After discussing the writ's origins in England, Gregory turns to his main focus, the United States. He describes habeas' migration to colonial America, where it was understood in "de-centralized, anti-royal, and revolutionary" terms. This radical conception, Gregory explains, did not last long, as habeas was diminished over time through a process of usurpation and centralization. The U.S. Constitution, Gregory acknowledges, includes a clause that narrowly limits the circumstances under which habeas corpus may be suspended. But Gregory argues that this provision, known as the Suspension Clause, also gave the federal government the power to modify and ultimately eliminate the writ's protections. While writ has formally been suspended only four times in U.S. history—most famously during the Civil War—it has periodically been contracted through legislative action. In 1996, for example, the Antiterrorism and Effective Death Penalty Act significantly constrained federal prisoners' habeas rights.
The contradictions within habeas were manifested during antebellum America, where the writ was used both to bolster slavery and to undermine it. Slave owners employed habeas to apprehend runaways—for example, by petitioning state courts in the North to assist in apprehending their "property." Other state courts in the North, by contrast, sometimes used habeas to free slaves or block their return to the South. Ultimately, the ability of state courts to wield habeas in defense of individual liberty was limited by Supreme Court rulings barring state interference with the enforcement of federal fugitive slave laws and, eventually, with federal detentions generally—an example of what Gregory describes as the dangers of centralization.
A significant counter to Gregory's thesis is the role federal habeas corpus played during the 20th century in helping enforce civil rights in the South and in advancing the criminal procedure revolution undertaken by the Supreme Court to protect the rights of defendants. Gregory's account here runs against the traditional narrative in which habeas' centralization was critical to its continuing role in protecting liberty. In response, Gregory cites the declining utility of federal habeas corpus following several decades of Supreme Court decisions and congressional restrictions that have made it more difficult for prisoners not merely to obtain relief but even to have their claims heard by a judge. Federal habeas, Gregory writes, has become a "shell of what it promised to be."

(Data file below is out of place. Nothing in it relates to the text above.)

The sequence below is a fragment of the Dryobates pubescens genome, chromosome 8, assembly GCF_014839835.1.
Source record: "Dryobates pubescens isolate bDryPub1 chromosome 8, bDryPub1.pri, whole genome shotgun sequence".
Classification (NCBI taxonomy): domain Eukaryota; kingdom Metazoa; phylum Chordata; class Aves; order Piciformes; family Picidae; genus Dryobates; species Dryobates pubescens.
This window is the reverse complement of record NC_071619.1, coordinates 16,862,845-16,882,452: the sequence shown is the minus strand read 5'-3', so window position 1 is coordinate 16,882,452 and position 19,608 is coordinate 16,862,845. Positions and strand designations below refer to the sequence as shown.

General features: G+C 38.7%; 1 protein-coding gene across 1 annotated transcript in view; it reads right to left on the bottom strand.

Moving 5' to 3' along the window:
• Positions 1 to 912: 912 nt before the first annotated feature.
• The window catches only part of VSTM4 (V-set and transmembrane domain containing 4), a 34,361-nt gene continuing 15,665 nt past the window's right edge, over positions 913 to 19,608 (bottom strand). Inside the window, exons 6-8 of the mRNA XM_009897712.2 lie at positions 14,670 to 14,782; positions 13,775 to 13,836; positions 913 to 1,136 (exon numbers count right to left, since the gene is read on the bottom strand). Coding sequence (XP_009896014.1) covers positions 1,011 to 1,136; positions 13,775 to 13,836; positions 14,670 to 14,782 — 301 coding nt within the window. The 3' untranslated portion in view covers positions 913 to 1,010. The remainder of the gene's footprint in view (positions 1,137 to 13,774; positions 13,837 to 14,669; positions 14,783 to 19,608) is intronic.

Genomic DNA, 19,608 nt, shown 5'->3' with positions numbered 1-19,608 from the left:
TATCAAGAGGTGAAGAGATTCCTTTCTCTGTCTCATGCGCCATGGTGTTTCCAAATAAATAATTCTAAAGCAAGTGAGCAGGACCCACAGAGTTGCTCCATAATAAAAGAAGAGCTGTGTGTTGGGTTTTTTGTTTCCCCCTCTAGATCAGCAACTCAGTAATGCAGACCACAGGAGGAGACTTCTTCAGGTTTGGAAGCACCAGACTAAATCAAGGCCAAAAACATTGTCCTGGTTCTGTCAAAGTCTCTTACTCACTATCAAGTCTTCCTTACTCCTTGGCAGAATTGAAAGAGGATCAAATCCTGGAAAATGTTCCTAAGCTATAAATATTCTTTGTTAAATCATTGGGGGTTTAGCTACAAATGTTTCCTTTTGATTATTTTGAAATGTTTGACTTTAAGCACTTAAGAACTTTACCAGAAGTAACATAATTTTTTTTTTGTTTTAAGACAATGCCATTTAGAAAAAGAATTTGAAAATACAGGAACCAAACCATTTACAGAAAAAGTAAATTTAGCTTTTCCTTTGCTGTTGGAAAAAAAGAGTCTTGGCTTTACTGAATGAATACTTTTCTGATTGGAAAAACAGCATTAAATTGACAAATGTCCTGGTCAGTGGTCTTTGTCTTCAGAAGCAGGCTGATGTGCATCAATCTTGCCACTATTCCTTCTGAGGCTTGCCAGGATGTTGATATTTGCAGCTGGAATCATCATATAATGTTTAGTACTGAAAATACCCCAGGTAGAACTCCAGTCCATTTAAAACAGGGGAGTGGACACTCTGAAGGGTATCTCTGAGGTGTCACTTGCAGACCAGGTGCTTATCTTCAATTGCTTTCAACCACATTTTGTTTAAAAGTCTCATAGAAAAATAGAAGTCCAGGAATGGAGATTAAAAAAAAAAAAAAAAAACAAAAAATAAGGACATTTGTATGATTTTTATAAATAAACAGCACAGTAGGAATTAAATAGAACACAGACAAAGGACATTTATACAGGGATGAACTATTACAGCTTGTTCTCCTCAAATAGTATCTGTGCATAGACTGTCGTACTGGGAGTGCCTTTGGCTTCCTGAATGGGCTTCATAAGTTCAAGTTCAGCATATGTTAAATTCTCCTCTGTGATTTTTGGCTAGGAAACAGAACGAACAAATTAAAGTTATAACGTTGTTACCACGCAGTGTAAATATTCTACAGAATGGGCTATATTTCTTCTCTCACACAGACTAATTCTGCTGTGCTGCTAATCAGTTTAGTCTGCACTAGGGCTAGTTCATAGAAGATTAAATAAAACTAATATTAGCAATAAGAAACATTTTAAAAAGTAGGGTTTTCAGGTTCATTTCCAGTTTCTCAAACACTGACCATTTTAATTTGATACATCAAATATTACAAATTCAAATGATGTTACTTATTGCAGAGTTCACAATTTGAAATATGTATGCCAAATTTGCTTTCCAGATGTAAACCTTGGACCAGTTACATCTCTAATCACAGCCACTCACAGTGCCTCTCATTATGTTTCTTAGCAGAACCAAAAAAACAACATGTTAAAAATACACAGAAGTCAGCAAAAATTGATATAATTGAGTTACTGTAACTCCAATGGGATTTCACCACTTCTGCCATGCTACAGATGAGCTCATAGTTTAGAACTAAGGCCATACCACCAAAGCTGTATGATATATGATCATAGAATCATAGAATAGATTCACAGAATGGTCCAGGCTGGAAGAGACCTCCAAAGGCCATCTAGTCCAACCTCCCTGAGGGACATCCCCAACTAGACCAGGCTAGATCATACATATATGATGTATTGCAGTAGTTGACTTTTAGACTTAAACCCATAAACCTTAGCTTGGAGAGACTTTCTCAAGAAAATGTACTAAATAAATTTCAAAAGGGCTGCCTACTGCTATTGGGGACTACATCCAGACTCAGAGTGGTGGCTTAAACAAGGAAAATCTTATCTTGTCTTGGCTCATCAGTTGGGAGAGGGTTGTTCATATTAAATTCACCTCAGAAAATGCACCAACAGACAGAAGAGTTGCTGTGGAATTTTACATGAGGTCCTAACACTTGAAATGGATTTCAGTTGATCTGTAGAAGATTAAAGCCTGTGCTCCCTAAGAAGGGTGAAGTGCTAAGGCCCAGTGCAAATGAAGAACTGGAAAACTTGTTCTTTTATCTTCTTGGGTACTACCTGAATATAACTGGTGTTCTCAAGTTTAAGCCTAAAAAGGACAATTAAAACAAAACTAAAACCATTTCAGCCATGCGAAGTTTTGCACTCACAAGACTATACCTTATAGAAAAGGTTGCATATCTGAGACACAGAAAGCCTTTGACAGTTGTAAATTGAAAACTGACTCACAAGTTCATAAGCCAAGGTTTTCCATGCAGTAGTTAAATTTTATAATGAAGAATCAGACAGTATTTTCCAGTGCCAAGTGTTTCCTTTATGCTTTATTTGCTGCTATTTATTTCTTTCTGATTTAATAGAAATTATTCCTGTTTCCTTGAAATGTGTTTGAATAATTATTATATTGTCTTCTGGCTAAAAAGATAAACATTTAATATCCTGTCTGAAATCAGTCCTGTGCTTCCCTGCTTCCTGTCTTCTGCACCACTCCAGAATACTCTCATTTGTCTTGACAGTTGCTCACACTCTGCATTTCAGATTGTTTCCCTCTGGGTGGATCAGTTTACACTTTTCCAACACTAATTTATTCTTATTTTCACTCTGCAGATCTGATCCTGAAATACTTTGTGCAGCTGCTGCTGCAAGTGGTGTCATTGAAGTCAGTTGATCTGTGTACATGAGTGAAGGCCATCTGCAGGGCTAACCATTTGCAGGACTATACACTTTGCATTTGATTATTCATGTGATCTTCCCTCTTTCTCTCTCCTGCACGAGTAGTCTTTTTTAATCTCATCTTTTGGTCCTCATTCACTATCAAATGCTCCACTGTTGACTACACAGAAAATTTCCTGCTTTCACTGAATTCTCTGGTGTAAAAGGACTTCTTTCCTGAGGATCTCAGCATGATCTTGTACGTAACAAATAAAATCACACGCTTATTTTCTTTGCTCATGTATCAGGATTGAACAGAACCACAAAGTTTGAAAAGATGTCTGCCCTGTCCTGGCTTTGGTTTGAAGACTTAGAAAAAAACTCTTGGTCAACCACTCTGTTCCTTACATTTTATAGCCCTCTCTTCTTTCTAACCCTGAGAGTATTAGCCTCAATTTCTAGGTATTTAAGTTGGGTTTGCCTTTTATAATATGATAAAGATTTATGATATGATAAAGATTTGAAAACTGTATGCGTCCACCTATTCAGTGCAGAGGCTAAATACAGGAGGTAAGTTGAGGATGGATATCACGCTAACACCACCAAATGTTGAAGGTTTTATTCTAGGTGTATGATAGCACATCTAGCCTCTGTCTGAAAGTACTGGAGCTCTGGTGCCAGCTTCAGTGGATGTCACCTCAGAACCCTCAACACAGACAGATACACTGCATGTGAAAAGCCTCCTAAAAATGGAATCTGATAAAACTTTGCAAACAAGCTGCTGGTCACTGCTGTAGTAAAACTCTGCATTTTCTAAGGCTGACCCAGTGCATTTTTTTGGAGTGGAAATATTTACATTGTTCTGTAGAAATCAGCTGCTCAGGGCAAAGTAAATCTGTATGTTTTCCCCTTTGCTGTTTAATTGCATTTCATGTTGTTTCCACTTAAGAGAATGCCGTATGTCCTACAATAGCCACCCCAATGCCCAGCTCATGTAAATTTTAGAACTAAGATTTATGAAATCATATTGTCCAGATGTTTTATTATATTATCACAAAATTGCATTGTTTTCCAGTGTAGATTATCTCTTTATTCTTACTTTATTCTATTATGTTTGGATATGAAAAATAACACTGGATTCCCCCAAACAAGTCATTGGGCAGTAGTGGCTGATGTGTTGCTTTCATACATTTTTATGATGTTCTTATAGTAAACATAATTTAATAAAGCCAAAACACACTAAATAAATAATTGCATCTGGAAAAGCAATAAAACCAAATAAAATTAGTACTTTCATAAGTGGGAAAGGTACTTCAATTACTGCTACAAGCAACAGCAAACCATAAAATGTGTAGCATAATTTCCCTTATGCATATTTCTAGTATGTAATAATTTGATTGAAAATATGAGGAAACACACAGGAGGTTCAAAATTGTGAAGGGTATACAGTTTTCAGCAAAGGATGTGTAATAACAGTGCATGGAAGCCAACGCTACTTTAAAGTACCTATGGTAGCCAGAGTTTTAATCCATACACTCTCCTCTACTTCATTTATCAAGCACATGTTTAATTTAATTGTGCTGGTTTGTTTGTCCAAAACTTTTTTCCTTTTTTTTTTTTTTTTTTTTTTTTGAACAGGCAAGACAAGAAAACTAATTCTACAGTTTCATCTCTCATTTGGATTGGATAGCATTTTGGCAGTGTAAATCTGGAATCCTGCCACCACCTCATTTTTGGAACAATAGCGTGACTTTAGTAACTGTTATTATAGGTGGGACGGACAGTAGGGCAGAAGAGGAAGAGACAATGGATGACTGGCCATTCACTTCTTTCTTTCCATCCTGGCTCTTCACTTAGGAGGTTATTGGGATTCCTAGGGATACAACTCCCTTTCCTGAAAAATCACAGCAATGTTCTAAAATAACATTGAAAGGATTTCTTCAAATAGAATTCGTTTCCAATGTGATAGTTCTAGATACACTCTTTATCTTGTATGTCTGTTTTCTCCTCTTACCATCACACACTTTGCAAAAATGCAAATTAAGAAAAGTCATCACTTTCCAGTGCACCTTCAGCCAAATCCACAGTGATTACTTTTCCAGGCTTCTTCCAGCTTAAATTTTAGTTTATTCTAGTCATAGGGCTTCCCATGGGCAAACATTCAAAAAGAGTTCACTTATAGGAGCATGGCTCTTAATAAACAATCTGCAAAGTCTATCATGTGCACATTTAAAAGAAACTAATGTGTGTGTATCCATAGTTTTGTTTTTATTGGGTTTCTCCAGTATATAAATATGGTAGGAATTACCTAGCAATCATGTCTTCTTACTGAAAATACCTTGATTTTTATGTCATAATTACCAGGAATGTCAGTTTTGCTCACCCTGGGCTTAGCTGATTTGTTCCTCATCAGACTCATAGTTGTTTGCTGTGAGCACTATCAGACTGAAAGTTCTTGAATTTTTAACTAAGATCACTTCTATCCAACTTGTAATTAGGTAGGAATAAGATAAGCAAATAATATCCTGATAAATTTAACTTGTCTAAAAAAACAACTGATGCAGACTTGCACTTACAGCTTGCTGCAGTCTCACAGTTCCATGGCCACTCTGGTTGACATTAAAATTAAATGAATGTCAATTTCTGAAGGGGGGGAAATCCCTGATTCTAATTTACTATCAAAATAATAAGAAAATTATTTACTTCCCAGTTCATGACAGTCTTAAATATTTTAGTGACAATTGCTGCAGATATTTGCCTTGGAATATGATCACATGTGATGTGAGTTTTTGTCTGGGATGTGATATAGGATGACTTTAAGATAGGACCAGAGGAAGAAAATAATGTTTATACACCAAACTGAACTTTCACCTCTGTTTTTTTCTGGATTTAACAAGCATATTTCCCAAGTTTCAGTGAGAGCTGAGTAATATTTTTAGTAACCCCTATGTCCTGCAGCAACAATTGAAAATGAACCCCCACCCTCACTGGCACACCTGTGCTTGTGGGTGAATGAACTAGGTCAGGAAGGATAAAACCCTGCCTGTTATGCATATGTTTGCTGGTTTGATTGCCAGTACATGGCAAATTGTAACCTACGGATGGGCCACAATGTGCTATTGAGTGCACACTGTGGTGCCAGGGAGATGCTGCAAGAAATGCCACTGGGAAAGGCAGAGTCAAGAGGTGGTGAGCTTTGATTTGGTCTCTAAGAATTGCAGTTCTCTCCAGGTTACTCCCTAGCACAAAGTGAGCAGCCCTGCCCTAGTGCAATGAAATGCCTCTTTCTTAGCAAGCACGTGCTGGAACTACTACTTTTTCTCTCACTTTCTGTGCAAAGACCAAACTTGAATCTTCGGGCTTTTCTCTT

Gregory devotes several chapters to the war on terror, in which habeas has been at the front lines in the battle over extrajudicial detentions and abusive interrogations. Gregory is right to acknowledge habeas' shortcomings, as Supreme Court decisions upholding the writ's availability at Guantanamo have largely impacted detentions at the margins. He thus captures the continuing gap between the Court's proclamations of the writ's importance and its impact at the ground level.
It may be, however, that Gregory asks too much of habeas. The writ, at bottom, is a procedural vehicle, a means by which an individual (or someone acting on that individual's behalf) can force the government to justify its decision to detain before a judge. Gregory's wide-ranging critiques of the U.S. government—of imprisoning individuals as "enemy combatants," using military commissions rather than federal courts to prosecute terrorism suspects, and engaging in torture and extraordinary rendition—are problems that habeas alone cannot rectify. Habeas provides access to a judge, but it does not supply the substantive law that the judge applies, nor does it tell her how to apply it.
For all its limitations, moreover, habeas has demonstrates significant resilience over the centuries as a back-stop against abuse of government power, providing some constraint even where it fails to achieve its anticipated promise. For better or worse, if the United States were to create another Guantanamo, we would probably turn first to habeas corpus when we challenge it.